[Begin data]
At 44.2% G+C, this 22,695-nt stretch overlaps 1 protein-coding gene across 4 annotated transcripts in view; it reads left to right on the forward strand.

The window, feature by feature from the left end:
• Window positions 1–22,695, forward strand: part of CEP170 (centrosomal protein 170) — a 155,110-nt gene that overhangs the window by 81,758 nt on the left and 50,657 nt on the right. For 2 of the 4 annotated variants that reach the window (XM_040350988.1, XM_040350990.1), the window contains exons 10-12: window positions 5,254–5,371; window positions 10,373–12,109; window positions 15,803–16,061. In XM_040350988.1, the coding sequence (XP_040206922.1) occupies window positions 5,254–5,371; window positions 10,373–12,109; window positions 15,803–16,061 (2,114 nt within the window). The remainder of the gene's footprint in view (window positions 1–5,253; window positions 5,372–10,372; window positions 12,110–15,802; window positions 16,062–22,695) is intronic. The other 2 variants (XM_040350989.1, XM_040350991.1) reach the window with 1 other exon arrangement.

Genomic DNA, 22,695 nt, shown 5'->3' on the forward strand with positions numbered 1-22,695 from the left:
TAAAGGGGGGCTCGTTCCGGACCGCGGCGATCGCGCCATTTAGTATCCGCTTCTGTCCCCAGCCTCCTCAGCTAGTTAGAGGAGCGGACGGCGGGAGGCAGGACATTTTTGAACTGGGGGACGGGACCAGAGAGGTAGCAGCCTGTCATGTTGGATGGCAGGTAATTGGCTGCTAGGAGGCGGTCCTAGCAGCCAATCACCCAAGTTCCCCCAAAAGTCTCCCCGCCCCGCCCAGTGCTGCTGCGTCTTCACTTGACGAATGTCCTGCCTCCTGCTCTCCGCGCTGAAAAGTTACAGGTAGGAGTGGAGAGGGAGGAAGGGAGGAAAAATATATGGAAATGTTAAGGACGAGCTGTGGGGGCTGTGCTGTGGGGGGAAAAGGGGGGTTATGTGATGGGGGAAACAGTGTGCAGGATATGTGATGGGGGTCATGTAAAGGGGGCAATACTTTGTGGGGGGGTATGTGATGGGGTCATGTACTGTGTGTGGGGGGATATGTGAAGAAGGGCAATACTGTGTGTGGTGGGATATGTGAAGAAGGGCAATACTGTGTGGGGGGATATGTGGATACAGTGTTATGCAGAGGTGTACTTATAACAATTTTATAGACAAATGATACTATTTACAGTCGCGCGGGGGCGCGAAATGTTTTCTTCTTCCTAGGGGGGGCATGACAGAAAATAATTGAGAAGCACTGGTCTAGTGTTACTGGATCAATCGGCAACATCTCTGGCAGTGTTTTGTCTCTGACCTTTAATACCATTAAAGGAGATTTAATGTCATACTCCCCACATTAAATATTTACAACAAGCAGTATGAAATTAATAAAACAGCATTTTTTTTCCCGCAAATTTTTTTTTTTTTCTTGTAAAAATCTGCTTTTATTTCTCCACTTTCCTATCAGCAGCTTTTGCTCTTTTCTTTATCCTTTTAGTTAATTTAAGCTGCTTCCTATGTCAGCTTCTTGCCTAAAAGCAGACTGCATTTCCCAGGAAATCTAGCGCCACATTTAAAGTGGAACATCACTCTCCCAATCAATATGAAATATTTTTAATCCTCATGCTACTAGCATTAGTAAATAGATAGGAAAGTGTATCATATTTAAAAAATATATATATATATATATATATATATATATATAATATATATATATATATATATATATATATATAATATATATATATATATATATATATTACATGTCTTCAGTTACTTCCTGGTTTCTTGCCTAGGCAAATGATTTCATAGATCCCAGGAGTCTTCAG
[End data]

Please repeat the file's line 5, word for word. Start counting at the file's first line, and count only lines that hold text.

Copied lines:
TAAAGGGGGGCTCGTTCCGGACCGCGGCGATCGCGCCATTTAGTATCCGCTTCTGTCCCCAGCCTCCTCAGCTAGTTAGAGGAGCGGACGGCGGGAGGCAGGACATTTTTGAACTGGGGGACGGGACCAGAGAGGTAGCAGCCTGTCATGTTGGATGGCAGGTAATTGGCTGCTAGGAGGCGGTCCTAGCAGCCAATCACCCAAGTTCCCCCAAAAGTCTCCCCGCCCCGCCCAGTGCTGCTGCGTCTTCACTTGACGAATGTCCTGCCTCCTGCTCTCCGCGCTGAAAAGTTACAGGTAGGAGTGGAGAGGGAGGAAGGGAGGAAAAATATATGGAAATGTTAAGGACGAGCTGTGGGGGCTGTGCTGTGGGGGGAAAAGGGGGGTTATGTGATGGGGGAAACAGTGTGCAGGATATGTGATGGGGGTCATGTAAAGGGGGCAATACTTTGTGGGGGGGTATGTGATGGGGTCATGTACTGTGTGTGGGGGGATATGTGAAGAAGGGCAATACTGTGTGTGGTGGGATATGTGAAGAAGGGCAATACTGTGTGGGGGGATATGTGGATACAGTGTTATGCAGAGGTGTACTTATAACAATTTTATAGACAAATGATACTATTTACAGTCGCGCGGGGGCGCGAAATGTTTTCTTCTTCCTAGGGGGGGCATGACAGAAAATAATTGAGAAGCACTGGTCTAGTGTTACTGGATCAATCGGCAACATCTCTGGCAGTGTTTTGTCTCTGACCTTTAATACCATTAAAGGAGATTTAATGTCATACTCCCCACATTAAATATTTACAACAAGCAGTATGAAATTAATAAAACAGCATTTTTTTTCCCGCAAATTTTTTTTTTTTTCTTGTAAAAATCTGCTTTTATTTCTCCACTTTCCTATCAGCAGCTTTTGCTCTTTTCTTTATCCTTTTAGTTAATTTAAGCTGCTTCCTATGTCAGCTTCTTGCCTAAAAGCAGACTGCATTTCCCAGGAAATCTAGCGCCACATTTAAAGTGGAACATCACTCTCCCAATCAATATGAAATATTTTTAATCCTCATGCTACTAGCATTAGTAAATAGATAGGAAAGTGTATCATATTTAAAAAATATATATATATATATATATATATATATATATAATATATATATATATATATATATATATATATAATATATATATATATATATATATATTACATGTCTTCAGTTACTTCCTGGTTTCTTGCCTAGGCAAATGATTTCATAGATCCCAGGAGTCTTCAG